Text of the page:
Elsa Dorfman, who made art with giant Polaroids, dies at 83

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Elsa Dorfman, who made art with giant Polaroids, dies at 83
Postcards of photos taken by Elsa Dorfman, a photographer who uses a 20-by-24-inch Polaroid camera, one of only five originally made by the company, in her studio in Cambridge, Mass., Dec. 22, 2015. Dorfman died on May 30, 2020, in Cambridge, Mass., where she had lived for more than 50 years. She was 83. Her husband, Harvey Silverglate, said the cause was kidney failure. Gretchen Ertl/The New York Times.

by Randy Kennedy

NEW YORK (NYT NEWS SERVICE).- In 1980, a little-known Boston photographer named Elsa Dorfman got a chance to use a rare Polaroid camera that weighed 200 pounds and produced prints 2 feet high, a Godzilla of a device that dwarfed her.

It could not have been more different from the small cameras she used to shoot friends and poets like Allen Ginsberg and Anne Waldman. But she was smitten with the Polaroid’s power to render a paintingsize image so rapidly that she and her subject could watch the likeness materialize together before their eyes. “I was in love,” she said.

Polaroid deployed the cameras as public relations tools, often reserving them for famous photographers. But Dorfman pursued the company so relentlessly (“I nagged them and I nagged them”) that it finally agreed to let her lease one for herself.

Over the next three decades, she directed her big Polaroid to such profound and meaningful ends that the company probably should have paid her for its use.

Operating from the basement of an office building in Cambridge, Massachusetts, she ran a portrait studio through which flowed generations of newlyweds, new parents, grandparents and extended families, as well as dying cancer patients, circus clowns, coifed poodles, lesbian motorcycle gang members and celebrities like Julia Child and Faye Dunaway.

Dorfman insisted that she didn’t consider herself an artist. But her work, which placed her within a lineage of commercial portraitists reaching back almost to photography’s birth, added up nonetheless to an extraordinary collective portrait of her time, one whose constituent parts now reside in major museum collections.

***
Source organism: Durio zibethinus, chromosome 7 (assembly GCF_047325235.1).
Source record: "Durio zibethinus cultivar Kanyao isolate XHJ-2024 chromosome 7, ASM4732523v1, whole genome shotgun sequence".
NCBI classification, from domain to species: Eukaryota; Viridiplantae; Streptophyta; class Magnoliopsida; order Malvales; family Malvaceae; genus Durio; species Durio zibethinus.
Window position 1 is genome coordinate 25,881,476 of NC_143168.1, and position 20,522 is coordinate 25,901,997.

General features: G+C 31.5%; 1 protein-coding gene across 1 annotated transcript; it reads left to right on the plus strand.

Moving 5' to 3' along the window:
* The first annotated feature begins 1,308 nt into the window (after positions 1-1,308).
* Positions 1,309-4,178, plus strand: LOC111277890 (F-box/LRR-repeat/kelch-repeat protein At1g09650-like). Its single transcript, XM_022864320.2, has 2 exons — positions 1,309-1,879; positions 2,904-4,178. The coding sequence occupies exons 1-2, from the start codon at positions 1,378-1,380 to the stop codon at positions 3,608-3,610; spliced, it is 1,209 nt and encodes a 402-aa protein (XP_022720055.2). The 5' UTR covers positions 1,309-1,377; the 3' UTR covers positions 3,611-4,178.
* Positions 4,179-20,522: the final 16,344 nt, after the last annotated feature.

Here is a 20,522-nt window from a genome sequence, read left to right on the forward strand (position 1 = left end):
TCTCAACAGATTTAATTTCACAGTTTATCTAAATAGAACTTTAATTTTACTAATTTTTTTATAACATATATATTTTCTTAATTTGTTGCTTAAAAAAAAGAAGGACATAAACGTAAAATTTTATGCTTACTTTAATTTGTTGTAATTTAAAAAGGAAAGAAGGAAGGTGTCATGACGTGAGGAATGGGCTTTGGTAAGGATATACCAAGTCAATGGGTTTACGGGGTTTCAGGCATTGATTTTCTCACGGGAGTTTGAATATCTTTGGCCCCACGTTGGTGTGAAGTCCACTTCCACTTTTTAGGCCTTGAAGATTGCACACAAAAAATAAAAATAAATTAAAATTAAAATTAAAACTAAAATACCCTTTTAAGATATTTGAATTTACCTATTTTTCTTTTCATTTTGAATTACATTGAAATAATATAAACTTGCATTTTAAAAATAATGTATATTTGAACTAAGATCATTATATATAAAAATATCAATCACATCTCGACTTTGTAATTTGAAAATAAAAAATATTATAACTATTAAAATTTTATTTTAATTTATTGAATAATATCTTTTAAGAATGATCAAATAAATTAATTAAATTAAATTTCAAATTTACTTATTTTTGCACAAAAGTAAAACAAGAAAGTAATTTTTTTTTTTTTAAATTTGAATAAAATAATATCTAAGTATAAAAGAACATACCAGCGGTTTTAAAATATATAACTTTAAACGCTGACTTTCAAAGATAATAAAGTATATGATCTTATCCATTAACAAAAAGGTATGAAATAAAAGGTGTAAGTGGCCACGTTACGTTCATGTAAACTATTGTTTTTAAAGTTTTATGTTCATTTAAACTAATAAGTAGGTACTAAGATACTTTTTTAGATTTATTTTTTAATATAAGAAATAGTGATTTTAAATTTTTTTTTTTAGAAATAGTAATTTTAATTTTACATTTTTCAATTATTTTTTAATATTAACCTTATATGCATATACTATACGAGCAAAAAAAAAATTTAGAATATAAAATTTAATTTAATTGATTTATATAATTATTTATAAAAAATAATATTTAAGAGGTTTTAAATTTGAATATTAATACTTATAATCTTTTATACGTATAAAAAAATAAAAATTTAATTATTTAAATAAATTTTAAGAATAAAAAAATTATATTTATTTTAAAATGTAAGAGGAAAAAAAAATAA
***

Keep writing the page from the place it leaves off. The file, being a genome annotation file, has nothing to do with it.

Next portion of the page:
Dorfman died May 30 in Cambridge, Massachusetts, where she had lived for more than 50 years. She was 83. Her husband, Harvey Silverglate, said the cause was kidney failure.

Dorfman’s intention with the Polaroid, she told filmmaker Errol Morris in his 2016 documentary, “The B-Side: Elsa Dorfman’s Portrait Photography,” was to try to get as close as possible to what she saw and felt, a mission she pursued with a sense of almost tragic humility.

“If you’re a photographer always nailing down ‘What’s the now?’” she said in the film, “it doesn’t matter how much you try. The now is racing beyond you.”

In a sense, Dorfman was racing against time almost from the moment she embarked on her Polaroid work. The company entered a precipitous decline in the 1980s, outpaced by photographic technology. Before declaring bankruptcy in 2001, it closed several factories, and in 2008 it ceased mass production of the film and chemicals she needed to make her prints, meaning she had to rely on a stockpile maintained by Polaroid enthusiasts.

“It’s dwindling, and I’m dwindling,” she said in an interview with The New York Times in 2016 as she began ramping down her studio’s operations.

But for as long as it lasted she reveled in the imperiled, defiantly analog nature of her work, which required sheer physical stamina in wrestling the prints from the camera’s wooden body.